Memorandum by National Joint Utilities
Group (OS 20)
The primary use of Ordnance Survey mapping products
amongst the utilities is its use as background mapping for the
location of utilities' assets relative to OS features and therefore
providing information for safe excavation for both the owning
utility and third parties undertaking work which may interfere
with buried assets.
The NJUG/OS copyright agreement charges a copyright
fee to NJUG members who are party to the agreement for the use
of the background mapping in connection with their business as
a utility allowing the exchange of location data between contractors
and other utility undertakers. At present the agreement does not
include the purchase, maintenance or leasing of the mapping data.
NJUG wish to draw the attention of the Urban
Affairs Sub-committee to the following concerns over the future
charging mechanisms under consideration by Ordnance Survey and
its effect on the utilities.
The introduction of Ordnance Survey's new digital
mapping system MasterMap, under the leasing and copyright pricing
model proposed will reduce the flexibility currently enjoyed under
the present arrangements and represent a considerable price increase
to utilities. It is estimated that cost increases of between 25
per cent and 200 per cent may be incurred depending on how data
is currently purchased and maintained. This is currently under
discussion with Ordnance Survey.
There are also considerable internal costs to
be considered for a utility changing to the new background mapping
dataset or accommodating accuracy improvements that require adjustment
of the utilities asset data layer to preserve the relative location
accuracy of their plant. These costs need to be considered by
Ordnance Survey when assessing the market and business justification
for the introduction of new products or the use of new technology.
The utilities operate under a commercial and
regulatory framework, and investment decisions are subject to
a rigorous assessment of business need. Price increases as proposed
by Ordnance Survey and the eventual withdrawal of support for
the existing Landline product will be difficult to justify by
the utilities in terms of increased business benefit.
Potentially the introduction of new technology
could facilitate easier exchange of data by utilising a common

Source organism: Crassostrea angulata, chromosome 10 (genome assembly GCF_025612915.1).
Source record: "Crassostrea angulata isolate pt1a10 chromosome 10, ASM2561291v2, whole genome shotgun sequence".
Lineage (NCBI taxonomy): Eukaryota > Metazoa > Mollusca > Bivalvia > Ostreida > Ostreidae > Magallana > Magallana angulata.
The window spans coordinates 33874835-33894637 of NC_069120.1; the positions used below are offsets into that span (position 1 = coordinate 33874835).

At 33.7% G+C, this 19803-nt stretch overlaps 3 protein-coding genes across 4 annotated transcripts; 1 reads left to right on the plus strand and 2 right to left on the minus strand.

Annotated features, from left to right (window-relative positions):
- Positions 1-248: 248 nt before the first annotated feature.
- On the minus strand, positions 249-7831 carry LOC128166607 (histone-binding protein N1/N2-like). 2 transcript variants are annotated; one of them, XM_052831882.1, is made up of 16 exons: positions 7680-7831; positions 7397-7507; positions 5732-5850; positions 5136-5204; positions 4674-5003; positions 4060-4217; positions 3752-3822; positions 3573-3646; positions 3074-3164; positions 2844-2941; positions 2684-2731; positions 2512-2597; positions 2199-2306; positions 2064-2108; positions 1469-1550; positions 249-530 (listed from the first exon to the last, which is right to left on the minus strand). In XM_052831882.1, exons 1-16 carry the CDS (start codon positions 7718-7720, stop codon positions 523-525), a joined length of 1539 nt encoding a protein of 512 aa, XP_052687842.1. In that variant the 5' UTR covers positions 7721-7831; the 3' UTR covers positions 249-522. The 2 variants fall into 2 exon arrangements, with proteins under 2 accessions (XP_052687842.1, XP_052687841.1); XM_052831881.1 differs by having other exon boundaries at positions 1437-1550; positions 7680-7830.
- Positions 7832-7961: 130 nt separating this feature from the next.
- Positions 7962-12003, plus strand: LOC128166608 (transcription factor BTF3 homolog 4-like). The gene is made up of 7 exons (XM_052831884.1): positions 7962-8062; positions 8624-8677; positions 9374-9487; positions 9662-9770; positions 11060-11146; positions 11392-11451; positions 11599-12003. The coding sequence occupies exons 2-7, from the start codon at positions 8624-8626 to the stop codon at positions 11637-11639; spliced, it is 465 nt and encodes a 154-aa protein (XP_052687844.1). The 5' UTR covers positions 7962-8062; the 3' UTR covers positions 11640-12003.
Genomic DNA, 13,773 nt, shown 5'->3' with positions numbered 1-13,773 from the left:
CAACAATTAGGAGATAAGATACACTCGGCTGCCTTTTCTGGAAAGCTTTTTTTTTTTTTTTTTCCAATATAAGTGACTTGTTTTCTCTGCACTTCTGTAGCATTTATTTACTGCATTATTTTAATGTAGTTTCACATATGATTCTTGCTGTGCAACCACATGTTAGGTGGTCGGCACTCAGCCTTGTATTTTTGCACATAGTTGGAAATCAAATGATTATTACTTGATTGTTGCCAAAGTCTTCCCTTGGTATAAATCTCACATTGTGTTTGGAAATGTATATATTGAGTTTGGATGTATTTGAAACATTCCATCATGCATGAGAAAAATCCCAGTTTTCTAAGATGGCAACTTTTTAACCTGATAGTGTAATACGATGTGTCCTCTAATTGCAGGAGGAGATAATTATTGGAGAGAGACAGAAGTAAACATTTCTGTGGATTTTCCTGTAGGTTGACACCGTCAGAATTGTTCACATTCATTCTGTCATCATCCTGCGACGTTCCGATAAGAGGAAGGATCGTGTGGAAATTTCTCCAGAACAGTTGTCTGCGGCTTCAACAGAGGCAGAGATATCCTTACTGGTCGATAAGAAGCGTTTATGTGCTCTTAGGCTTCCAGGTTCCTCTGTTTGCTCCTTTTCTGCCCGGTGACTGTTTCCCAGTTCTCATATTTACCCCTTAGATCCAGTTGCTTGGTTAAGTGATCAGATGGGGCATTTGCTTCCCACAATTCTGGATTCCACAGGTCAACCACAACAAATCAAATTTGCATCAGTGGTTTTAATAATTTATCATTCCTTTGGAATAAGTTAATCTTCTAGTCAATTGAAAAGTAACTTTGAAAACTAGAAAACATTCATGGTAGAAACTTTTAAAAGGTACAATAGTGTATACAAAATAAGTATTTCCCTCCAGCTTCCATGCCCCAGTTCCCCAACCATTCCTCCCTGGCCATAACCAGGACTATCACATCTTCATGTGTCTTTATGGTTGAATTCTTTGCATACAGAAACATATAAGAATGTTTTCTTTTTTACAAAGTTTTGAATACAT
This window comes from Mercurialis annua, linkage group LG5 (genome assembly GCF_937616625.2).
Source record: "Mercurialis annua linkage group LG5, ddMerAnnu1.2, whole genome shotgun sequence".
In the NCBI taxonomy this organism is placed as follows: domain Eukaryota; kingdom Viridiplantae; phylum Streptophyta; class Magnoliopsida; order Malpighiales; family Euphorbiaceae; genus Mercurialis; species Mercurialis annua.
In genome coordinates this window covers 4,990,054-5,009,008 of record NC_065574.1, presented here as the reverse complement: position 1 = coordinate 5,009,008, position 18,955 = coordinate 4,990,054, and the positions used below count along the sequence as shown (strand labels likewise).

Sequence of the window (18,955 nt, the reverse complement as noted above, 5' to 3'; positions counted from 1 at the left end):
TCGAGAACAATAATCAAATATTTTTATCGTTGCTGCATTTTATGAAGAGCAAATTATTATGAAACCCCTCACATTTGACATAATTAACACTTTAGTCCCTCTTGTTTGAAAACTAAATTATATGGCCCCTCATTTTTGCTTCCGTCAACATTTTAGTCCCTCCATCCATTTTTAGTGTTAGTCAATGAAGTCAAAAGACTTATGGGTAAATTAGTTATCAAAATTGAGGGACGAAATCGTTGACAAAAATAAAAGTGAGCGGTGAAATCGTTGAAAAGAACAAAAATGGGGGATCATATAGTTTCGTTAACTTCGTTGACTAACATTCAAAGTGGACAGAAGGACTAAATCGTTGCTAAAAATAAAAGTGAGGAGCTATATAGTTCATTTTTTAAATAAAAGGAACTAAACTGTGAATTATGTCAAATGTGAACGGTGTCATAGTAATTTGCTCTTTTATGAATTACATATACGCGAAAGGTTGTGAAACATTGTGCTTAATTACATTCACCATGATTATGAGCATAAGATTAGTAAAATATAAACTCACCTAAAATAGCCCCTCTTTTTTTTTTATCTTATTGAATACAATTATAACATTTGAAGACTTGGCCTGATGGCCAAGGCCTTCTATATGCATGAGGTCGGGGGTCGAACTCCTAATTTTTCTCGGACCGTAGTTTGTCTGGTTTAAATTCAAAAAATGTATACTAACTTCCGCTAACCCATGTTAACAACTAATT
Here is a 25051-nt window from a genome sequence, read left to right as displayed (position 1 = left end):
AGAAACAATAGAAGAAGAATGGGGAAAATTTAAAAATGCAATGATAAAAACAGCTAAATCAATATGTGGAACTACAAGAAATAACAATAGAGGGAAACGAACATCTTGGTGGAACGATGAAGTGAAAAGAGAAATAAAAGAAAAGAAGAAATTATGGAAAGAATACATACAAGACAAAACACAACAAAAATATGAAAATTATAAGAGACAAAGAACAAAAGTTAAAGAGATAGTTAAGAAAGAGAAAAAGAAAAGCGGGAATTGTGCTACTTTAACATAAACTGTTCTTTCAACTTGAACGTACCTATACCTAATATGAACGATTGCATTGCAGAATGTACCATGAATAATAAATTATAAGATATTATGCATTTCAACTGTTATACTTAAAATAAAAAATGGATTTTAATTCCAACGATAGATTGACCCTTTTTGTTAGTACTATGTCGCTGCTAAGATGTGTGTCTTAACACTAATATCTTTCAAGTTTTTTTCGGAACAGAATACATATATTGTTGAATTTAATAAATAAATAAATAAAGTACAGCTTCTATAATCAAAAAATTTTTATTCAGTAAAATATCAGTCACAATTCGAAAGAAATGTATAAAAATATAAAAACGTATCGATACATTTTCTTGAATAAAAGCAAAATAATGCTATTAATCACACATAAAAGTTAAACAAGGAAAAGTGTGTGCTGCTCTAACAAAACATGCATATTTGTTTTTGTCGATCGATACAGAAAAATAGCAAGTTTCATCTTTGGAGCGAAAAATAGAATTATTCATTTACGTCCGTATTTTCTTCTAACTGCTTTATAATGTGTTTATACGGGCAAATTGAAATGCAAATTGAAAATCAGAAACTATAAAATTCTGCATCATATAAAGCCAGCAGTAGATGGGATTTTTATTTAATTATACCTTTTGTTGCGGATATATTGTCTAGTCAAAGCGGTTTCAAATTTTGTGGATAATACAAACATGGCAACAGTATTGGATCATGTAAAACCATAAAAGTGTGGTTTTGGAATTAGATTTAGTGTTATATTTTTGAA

background mapping data set maintained to the same standard throughout
the utilities. However unless this can be achieved within a pricing
model that can be justified in terms of the business benefit it
is likely to inhibit the progress of safety improvements and better
methods of information exchange.
The Government has been keen to promote competition
in the utility sector for the overall benefit of the customer.
The effect of high leasing and copyright costs of the mapping
database is to discourage new entrants from entering the utility
market and to encourage the use of different mapping datasets
or alternative means of displaying plant location.
Increased costs either have to be paid for by
improved efficiencies within an already heavily regulated utility
sector or by increased costs to the customer.
NJUG would welcome more transparency of pricing
for Ordnance Survey Service Level Agreements and Collective Agreements.
Pricing models need to be flexible enough for customers to pay
for the use of mapping datasets according to their business requirements
rather than to fund the aspirations of Ordnance Survey. Introduction
of new technology with clear business benefits for utilities are
welcome but the business case for increased costs for the utilities
must take into account the internal costs of migration and be
The prospect of the loss of support for the
current Landline product and the potential cost of MasterMap and
associated migration costs has prompted NJUG members to consider
the use of alternative mapping service providers. Information
will be gathered in 2002 to consider the viability and costs of
such a move.